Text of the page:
Enhanced descriptions from Syndetics:
Getting Rid of Matthew is the brilliantly witty novel from Jane Fallon.
What to do if Matthew, your secret lover of the past four years, finally decides to leave his wife Sophie and their two daughters and move into your flat, just when you're thinking that you might not want him anymore . . .
PLAN A- Stop shaving your armpits. And your bikini line. Tell him you have a moustache that you wax every six weeks Stop having sex with him. Pick holes in the way he dresses. Don't brush your teeth. Or your hair. Or pluck out the stray hag-whisker that grows out of your chin. Buy incontinence pads and leave them lying around
PLAN B- Accidentally on purpose bump into his wife Sophie Give yourself a fake name and identity Befriend Sophie Actually begin to really like Sophie Snog Matthew's son (who's the same age as you by the way. You're not a paedophile) Buy a cat and give it a fake name and identity Befriend Matthew's children. Unsuccessfully Watch your whole plan go absolutely horribly wrong
Getting Rid of Matthew is the sharp and hilariously funny novel from Jane Fallon. It was also a Richard and Judy pick.
Praise for Jane Fallon-
'Intelligent, edgy and witty' Glamour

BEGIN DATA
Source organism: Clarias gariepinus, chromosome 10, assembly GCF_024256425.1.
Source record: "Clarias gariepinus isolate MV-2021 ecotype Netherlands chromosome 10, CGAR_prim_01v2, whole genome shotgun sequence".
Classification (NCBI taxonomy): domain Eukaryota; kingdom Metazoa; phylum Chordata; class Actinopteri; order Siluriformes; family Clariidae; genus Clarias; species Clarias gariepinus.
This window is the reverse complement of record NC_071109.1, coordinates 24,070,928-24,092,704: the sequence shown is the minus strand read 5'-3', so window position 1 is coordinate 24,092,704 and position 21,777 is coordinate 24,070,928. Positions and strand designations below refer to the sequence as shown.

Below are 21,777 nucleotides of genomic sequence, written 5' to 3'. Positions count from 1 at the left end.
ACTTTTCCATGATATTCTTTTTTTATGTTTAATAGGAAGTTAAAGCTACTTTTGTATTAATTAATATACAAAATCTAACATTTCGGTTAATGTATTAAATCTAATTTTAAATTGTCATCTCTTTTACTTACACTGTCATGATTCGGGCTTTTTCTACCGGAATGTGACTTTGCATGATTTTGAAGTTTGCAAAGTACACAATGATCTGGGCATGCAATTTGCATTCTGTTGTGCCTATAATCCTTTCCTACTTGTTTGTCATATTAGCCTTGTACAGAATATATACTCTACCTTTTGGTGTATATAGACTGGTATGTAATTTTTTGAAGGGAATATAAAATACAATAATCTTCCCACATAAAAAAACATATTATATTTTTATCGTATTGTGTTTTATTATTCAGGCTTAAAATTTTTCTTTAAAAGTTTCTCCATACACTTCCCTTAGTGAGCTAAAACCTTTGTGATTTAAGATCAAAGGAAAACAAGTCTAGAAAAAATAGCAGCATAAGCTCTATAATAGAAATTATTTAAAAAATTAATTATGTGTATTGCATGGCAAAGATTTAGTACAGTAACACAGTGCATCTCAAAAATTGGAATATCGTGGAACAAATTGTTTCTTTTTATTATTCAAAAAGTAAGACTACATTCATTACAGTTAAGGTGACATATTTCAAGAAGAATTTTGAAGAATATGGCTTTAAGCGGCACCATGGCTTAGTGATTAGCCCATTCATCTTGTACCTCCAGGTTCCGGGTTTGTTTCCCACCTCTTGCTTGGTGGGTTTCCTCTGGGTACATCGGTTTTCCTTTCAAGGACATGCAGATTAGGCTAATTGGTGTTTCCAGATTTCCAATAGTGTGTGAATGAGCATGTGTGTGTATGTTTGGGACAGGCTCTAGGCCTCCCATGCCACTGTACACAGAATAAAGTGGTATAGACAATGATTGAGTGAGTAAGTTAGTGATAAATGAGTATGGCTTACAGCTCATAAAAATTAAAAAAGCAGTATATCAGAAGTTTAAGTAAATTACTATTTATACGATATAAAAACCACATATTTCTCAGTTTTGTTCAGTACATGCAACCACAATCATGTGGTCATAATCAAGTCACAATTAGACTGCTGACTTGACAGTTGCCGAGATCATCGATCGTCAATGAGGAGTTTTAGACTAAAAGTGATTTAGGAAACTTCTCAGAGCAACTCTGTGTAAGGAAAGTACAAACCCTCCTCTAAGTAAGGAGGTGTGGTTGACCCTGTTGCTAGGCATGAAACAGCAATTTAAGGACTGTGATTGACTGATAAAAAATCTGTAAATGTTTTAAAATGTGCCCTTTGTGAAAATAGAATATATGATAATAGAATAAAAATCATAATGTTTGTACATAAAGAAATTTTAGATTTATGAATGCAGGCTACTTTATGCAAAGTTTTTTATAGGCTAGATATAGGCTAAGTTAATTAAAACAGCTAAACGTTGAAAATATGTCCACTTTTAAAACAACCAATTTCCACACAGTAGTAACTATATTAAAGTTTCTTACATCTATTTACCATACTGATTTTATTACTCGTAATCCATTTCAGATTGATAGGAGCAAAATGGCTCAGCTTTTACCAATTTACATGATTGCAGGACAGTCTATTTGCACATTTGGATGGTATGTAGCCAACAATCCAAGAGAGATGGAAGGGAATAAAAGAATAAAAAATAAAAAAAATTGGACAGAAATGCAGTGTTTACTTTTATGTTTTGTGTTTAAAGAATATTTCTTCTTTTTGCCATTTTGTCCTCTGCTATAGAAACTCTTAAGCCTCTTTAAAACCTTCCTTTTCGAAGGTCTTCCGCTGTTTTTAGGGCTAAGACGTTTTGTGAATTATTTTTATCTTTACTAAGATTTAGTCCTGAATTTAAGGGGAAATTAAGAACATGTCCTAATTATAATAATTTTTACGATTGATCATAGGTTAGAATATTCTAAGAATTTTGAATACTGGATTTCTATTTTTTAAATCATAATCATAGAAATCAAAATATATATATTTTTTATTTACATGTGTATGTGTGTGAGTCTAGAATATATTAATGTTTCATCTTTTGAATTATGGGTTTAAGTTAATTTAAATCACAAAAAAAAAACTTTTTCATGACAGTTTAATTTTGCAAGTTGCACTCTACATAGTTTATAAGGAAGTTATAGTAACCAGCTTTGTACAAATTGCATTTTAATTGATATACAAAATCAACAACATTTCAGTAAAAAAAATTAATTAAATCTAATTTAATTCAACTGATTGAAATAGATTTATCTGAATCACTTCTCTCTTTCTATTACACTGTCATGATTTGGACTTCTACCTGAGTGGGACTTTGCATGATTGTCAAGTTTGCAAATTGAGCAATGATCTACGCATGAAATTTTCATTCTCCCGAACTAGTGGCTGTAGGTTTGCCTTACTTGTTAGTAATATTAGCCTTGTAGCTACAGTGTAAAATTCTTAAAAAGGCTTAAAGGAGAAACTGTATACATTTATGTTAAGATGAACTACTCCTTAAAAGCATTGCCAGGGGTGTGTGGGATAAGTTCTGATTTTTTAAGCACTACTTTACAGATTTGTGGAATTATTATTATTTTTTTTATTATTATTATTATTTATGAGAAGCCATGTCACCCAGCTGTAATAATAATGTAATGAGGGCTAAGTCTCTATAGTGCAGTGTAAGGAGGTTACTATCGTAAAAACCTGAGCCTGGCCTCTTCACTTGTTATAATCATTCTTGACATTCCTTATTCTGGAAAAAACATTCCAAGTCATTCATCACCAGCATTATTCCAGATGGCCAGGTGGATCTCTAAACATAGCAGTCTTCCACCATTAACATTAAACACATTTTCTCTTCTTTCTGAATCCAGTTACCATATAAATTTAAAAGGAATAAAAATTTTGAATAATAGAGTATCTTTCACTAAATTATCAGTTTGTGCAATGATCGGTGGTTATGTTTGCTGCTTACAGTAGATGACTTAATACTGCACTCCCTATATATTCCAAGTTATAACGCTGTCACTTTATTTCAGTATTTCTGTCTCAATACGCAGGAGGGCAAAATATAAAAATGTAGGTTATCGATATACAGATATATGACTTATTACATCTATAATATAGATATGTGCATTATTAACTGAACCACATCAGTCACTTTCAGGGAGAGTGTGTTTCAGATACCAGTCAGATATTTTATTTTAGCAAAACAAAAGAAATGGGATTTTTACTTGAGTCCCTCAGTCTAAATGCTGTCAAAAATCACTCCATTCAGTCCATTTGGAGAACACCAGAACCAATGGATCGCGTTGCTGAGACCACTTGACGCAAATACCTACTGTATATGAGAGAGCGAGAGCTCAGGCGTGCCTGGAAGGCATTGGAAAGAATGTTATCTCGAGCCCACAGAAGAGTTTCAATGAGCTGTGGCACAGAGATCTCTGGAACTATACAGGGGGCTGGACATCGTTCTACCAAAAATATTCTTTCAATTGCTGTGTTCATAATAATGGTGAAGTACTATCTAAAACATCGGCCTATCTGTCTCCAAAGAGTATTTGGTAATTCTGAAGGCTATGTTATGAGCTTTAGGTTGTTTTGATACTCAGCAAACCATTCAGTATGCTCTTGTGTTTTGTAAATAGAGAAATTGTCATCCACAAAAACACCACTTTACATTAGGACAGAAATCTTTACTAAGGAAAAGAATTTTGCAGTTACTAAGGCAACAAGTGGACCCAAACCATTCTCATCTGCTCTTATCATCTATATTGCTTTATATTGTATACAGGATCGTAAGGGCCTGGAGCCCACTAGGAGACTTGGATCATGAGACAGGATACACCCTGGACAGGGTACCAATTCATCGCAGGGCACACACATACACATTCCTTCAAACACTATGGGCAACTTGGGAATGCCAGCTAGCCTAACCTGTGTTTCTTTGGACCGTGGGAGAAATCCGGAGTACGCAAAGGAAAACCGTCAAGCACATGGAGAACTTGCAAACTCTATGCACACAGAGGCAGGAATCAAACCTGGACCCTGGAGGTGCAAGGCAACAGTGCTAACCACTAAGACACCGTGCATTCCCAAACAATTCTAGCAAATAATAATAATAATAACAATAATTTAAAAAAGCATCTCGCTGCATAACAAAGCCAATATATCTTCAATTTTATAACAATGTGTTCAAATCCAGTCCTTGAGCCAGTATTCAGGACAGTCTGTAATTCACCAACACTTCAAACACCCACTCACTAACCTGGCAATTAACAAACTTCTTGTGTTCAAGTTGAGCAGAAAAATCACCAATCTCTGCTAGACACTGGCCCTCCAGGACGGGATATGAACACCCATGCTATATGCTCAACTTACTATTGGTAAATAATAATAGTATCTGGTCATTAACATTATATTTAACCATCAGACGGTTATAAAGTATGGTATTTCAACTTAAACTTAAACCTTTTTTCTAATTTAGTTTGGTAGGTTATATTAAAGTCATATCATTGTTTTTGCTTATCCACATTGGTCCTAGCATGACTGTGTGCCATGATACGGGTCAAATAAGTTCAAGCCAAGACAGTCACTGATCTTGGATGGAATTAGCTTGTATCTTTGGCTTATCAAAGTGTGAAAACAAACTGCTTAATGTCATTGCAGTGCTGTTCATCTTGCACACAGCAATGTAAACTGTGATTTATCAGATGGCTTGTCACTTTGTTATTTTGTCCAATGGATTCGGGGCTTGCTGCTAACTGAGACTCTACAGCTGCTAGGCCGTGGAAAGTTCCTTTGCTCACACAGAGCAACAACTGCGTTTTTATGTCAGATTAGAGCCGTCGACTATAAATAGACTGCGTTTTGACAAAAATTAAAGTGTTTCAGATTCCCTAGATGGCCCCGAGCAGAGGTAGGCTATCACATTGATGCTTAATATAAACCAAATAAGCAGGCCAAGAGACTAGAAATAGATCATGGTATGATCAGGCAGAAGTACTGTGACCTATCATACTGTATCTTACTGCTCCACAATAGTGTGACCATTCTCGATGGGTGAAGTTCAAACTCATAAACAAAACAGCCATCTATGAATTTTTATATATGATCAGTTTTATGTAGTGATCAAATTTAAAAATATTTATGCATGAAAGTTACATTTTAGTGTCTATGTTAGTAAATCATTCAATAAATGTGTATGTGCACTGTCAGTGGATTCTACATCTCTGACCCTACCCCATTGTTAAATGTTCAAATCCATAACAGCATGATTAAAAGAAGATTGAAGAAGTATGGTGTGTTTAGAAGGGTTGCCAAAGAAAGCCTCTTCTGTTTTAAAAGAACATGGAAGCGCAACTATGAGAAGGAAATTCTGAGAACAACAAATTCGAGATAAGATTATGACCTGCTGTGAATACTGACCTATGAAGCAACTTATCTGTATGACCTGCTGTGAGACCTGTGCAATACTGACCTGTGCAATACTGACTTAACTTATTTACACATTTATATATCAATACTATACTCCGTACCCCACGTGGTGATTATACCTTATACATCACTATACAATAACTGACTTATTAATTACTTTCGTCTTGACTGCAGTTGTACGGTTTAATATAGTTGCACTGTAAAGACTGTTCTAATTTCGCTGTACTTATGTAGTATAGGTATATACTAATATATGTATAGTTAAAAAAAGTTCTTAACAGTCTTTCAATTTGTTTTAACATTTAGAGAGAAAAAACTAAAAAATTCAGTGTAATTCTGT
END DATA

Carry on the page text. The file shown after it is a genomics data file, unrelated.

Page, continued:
'A brilliant and original tale' Sun
'Chick lit with an edge' Guardian
Jane Fallon is the multi-award-winning television producer behind shows such as This Life , Teachers and 20 Things to Do before You're 30 . Her novels are Getting Rid of Matthew , Foursome, Got You Back and The Ugly Sister .
When Matthew Helen's lover of the past four years, finally decides to leave his wife Sophie (and their two daughters) and move into Helen's flat, she should be over the moon. The only trouble is, she doesn't want him any more!
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Reviews provided by Syndetics
Publishers Weekly Review
Brit TV producer Fallon takes "careful what you wish for" to hilarious heights in her debut novel, a comedy of errors triggered by a mistress who discovers thrice-weekly hookups with her married lover are better than a 24/7 relationship with him. Helen, office staffer at a public relations firm catering to desperate D-list celebrities, is fast approaching her 40th birthday with little chance of swimming out of the secretary pool or snagging a full-time commitment from Matthew, her middle-aged lover and "relay relationshipper." When Matthew abruptly leaves wife Sophie and preteen daughters Suzanne and Claudia to move in with Helen, she's not sure it's the happy ending she prefers. Thus begins a head-spinning ruse to convince Matthew to go back home and to persuade Sophie and her scene-stealing pair of potty-mouthed children to take him back: Helen invents a new persona, hard-charging PR whiz "Eleanor," who befriends Sophie and gives her advice to repair her shattered marriage. The scheme gets more elaborate when Helen/Eleanor falls for Matthew's estranged eldest son. This delightfully fizzy chick lit caper goes disappointingly flat before the finish, but the surprising and rewarding treat is a bright, grown-up story of two women who discover friendship and trust in one another. (Aug.) (c) Copyright PWxyz, LLC. All rights reserved